Cold Weather Words to Get You Through Winter
Mental Floss has compiled a list of words that will help you describe things this winter. Here are 10 of them
- Ice-legs. If sea-legs are a person’s ability to walk safely around a ship at sea, then ice-legs are the wintertime equivalent.
- Crule. This means to shiver with cold—or to crouch by a fire to warm up.
- Meggle. This is an old Scots word meaning "to trudge laboriously through mud or snow."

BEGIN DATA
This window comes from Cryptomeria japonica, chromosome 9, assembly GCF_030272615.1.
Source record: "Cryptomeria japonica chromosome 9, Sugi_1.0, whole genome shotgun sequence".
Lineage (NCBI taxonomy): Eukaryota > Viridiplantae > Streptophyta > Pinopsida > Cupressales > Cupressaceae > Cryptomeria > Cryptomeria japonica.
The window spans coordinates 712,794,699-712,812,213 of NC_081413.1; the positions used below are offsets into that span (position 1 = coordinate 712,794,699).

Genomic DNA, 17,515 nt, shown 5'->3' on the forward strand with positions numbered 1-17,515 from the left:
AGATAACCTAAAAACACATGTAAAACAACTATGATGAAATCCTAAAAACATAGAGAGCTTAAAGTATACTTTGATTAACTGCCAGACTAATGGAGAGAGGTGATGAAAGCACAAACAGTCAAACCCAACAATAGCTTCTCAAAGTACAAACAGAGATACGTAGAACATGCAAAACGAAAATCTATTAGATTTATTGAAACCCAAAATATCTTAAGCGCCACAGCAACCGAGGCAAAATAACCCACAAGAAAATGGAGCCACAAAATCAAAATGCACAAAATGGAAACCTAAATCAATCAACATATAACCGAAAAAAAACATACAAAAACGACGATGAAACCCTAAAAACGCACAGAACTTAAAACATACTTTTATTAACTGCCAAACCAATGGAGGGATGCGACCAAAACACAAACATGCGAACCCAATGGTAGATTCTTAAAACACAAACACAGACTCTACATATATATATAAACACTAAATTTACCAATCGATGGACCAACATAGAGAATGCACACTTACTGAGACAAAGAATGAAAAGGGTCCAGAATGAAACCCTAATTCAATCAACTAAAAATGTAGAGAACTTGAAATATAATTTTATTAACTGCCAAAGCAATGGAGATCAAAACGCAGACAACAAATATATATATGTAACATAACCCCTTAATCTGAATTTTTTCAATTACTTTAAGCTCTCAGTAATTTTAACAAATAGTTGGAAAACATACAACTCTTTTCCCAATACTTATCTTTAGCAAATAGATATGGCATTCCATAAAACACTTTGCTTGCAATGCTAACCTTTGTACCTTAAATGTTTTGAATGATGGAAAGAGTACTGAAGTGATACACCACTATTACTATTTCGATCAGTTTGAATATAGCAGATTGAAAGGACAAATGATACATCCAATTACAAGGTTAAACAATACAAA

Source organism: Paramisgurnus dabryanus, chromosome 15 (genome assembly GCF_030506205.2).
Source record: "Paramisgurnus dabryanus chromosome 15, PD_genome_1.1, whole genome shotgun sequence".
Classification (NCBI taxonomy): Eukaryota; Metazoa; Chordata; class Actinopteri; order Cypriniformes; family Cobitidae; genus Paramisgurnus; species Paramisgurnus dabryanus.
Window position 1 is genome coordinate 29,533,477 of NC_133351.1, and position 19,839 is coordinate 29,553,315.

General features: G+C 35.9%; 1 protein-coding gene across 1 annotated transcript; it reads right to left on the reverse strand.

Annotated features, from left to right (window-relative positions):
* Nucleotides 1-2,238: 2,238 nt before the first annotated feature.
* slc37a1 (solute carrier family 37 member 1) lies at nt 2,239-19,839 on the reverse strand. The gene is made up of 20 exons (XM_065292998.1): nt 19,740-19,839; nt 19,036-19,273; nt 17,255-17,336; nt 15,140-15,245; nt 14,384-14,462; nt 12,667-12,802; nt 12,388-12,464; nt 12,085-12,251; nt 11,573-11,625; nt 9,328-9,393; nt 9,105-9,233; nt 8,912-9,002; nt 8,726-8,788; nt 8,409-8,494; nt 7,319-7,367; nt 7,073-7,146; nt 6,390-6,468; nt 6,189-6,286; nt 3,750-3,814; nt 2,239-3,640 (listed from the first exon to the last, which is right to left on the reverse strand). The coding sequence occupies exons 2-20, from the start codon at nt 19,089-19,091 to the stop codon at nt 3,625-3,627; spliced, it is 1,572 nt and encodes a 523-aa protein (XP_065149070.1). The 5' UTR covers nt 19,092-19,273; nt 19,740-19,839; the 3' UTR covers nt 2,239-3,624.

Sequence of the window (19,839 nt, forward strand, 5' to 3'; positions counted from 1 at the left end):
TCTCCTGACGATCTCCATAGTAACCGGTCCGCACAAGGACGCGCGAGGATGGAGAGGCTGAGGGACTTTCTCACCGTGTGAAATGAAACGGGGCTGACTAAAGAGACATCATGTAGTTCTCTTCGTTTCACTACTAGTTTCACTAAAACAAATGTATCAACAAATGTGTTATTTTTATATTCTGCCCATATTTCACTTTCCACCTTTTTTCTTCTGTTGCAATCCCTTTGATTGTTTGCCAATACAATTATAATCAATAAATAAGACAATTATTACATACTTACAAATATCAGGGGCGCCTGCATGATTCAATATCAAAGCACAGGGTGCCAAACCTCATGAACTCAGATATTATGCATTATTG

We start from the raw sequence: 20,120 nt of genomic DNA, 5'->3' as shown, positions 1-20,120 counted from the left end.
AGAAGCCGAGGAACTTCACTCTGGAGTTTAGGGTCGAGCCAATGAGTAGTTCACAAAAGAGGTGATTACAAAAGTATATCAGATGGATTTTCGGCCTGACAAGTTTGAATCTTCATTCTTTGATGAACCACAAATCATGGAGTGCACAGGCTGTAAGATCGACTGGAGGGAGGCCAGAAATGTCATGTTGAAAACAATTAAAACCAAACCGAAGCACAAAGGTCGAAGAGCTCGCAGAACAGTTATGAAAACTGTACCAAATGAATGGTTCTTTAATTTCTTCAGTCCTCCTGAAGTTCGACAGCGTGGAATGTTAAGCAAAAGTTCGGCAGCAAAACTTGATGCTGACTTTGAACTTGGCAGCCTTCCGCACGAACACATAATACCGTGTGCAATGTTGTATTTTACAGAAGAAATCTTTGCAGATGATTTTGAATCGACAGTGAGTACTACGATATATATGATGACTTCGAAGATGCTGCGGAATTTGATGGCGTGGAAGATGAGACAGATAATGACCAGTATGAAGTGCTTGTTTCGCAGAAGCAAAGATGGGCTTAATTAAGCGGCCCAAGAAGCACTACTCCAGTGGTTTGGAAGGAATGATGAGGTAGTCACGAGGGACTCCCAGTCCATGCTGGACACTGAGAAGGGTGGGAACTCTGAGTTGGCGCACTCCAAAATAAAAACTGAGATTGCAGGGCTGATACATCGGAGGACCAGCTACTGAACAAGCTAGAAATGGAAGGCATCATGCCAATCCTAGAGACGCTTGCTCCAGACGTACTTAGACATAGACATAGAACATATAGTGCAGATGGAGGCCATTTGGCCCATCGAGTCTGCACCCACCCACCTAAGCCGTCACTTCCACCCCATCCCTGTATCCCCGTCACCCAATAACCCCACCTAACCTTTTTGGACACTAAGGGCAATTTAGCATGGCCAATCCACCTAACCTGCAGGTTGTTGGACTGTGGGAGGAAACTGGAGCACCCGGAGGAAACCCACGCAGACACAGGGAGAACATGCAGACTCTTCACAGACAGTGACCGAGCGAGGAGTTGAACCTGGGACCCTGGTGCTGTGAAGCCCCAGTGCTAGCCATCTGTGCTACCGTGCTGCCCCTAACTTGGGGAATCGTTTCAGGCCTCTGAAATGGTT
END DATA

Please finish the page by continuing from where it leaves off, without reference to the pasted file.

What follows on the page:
- Aquabob. An 18th-century word for an icicle.
- Snow-bones. They’re the lines of snow or ice left at the sides of roads after the rest of the snow has melted.
- Moble. To moble is to wrap up your head with a hood.
- Mufflements. An old Lancashire dialect word for thick, warm, insulating clothes.
- Hapwarm. This is an 18th-century dialect word for a heavy, all-covering item of clothing, worn to keep in the heat and keep out the cold.
- Hogamadog. When you roll a snowball through a field of snow and it slowly gets bigger and bigger.
- Moorkavie. Probably derived from an old Norse word, kave, meaning “a heavy snowfall or shower of rain,” moorkaavie is a Scots dialect word for a blinding snowstorm.
Go ahead and give them a try this week!